EMEA Base Oil Price Report


Base oil markets throughout Europe, Middle East and Africa are returning to the post-holiday reality of rapidly declining levels, with buyers still waiting for inevitably lower prices.

Dated Brent is trading at $46.00 per barrel – only 50 cents above West Texas Intermediate. Considering Goldman Sachs miscall that crude would reach $200 per barrel by now, its perhaps better to pay less attention to forecasts. ICE follows at around $459 per metric ton for front month settlement.

Base oil prices hit new lows almost daily and offers become meaningless unless accepted within hours. One source claimed that demand exists, but people just arent buying.

Demand is only notional, really, with most players living hand-to-mouth across northwestern Europe, United Arab Emirates and West Africa. For example, some 3,000-4,000-ton parcels are split between more than 10 receivers, instead of just one or two.

The European mainlands API Group I FOB prices have fallen by an indeterminate amount. Yesterday afternoons offers were $645-$685/t for SN 150, despite it being less available, $620-$655/t for heavier neutrals, and $930-$965/t for bright stock.

These are loosely termed export sales, where normally larger parcels of Group I base oils are loaded into sea-going vessels destined for markets outside Europe.

Local prices have blurred with export levels, with some sales $40-$50/t lower than anticipated.

Demand for Group I replacement stocks has been muted so far this year, with a number of blenders commenting that they have supply for another month or so. Many European blenders are opting to move, at least in part, to Group II. With storage options at a premium, many will only buy bright stock from the Group I range, although some sellers will only offer bright stock if its coupled with other Group I grades.

Group II prices are down $45-$60/t in U.S. dollar and euro equivalents, with revisions for individual customers and Far East and U.S. sources announcing further reductions almost weekly.

Levels of $685-$710/t for light grades are becoming normal, with heavier vis 500N and 600N offered ex tank at $680-$730/t. Suppliers with less-qualified products under approval systems are $10-$25/t lower, competing almost directly with Group I. Offers to mainstream blenders were $695-$725/t and $710-$740/t depending on viscosity.

Buyers are asking why Group III prices have remained relatively untouched by the 40 percent drop in last summers base oil prices. Suppliers are now reacting with large adjustments effective immediately, but many users of these grades are demanding compensation for prices paid over the last few months, when all other base oil values were falling. Quite how this will be accomplished is not clear.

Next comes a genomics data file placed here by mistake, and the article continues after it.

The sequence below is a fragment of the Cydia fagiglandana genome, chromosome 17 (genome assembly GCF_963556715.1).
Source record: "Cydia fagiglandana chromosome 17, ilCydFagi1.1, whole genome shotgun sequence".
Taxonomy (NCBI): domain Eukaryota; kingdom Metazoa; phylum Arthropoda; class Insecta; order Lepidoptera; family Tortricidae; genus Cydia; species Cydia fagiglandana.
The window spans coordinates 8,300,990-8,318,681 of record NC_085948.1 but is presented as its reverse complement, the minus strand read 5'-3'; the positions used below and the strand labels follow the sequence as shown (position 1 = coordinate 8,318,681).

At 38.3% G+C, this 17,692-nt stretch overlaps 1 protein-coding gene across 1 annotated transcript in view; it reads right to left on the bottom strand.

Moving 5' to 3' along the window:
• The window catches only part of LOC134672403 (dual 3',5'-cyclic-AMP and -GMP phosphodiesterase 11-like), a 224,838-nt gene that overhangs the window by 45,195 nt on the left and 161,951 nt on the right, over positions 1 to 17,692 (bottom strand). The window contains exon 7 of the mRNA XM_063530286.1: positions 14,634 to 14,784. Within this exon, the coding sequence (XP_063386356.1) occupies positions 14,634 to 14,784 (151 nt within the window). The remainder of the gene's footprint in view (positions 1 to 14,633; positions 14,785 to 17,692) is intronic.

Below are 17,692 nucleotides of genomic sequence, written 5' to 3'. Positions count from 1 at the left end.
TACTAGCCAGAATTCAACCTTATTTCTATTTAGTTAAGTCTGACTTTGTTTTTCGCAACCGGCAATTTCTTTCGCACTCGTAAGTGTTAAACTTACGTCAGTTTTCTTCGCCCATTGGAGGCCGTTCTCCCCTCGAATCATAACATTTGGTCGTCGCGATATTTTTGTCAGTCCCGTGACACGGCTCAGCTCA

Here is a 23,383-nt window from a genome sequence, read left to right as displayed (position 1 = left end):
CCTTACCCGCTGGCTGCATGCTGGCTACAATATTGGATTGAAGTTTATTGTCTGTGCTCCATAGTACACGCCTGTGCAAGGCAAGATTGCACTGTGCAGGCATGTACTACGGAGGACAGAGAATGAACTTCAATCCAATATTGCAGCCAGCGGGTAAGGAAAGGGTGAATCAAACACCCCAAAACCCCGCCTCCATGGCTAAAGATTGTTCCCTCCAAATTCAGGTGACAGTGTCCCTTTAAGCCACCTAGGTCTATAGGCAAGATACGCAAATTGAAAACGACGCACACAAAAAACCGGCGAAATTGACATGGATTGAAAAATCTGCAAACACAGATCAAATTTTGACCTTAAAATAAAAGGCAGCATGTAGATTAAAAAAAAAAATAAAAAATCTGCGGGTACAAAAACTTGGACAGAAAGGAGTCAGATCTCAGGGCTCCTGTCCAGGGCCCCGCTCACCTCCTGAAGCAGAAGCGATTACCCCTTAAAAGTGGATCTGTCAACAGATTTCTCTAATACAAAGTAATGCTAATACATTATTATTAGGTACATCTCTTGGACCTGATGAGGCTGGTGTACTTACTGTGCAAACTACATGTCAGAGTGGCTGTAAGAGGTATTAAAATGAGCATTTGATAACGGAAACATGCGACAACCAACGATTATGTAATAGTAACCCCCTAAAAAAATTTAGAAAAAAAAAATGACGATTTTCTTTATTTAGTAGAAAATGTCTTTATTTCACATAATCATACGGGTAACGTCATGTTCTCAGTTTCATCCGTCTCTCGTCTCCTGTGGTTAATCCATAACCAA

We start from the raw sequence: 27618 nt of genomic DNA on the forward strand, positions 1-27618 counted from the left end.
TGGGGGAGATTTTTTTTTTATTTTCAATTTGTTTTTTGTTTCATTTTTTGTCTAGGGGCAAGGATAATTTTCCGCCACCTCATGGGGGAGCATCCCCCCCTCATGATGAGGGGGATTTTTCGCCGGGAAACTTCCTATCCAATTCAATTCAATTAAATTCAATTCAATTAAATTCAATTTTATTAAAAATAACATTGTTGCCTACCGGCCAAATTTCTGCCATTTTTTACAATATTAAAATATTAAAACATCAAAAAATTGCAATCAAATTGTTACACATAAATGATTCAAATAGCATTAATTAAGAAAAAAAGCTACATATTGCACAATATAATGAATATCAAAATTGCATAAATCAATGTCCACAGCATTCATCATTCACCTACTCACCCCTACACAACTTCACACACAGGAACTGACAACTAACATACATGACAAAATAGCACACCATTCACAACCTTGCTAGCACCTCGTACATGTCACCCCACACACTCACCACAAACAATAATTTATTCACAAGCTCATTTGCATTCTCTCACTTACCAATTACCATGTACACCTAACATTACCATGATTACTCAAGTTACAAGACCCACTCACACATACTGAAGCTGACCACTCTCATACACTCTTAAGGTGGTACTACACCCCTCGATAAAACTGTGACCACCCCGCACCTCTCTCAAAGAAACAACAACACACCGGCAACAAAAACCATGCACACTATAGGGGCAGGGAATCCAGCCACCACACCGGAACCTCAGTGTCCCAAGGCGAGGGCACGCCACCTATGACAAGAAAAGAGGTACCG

Buyers are drawing attention to feedstock costs, which have more than halved for primary production of these grades. However, production from gas-to-liquid sources is less transparent, with some suggestions that raw material costs have not moved. On this basis, it is assumed that they were never very high in the first place, and the real costs were from new technology plants research and development investments and capital expenditures.

The new years new levels have been announced, at 705-725/t for ex tank sales of both 4 cSt and 6 cSt grades, amid further calls for levels to come into line with other types of base stocks.

Baltic and Black Seas

Baltic regions had been relatively quiet, due to the Russian Orthodox Christmas taking place through Jan. 12. Some players have stayed at their desks, trying to accommodate enquiries for large and small parcels of base oil exports, but few deals were reported. Although it may be too early to establish a new vein for prices, levels will certainly have fallen, particularly for the SN 500 grade. Levels are now discussed at $620-$645/t, with higher-viscosity material – more akin the mainstream European production – at the upper end of the range.

Receivers in western Africa and other areas are clamoring for SN 900, but, as usual, are not willing to pay sellers’ asking prices. Sellers are looking for FCA prices around $765/t, but with buyers’ ideas closer to $735/t, there may be a standoff.

SN 150, being relatively short, maintains a higher profile with excellent-quality Naftan material being offered in bulk at around $735/t FOB. Lower quality Russian export grades are available to be loaded into flexies at around $720/t basis FCA.

Similarly, Black Sea markets have been subdued, as many Russian traders return to their desks this week. Turkish buyers are back in the market with a 5,000-ton parcel of two grades being delivered at the end of January into Gebze.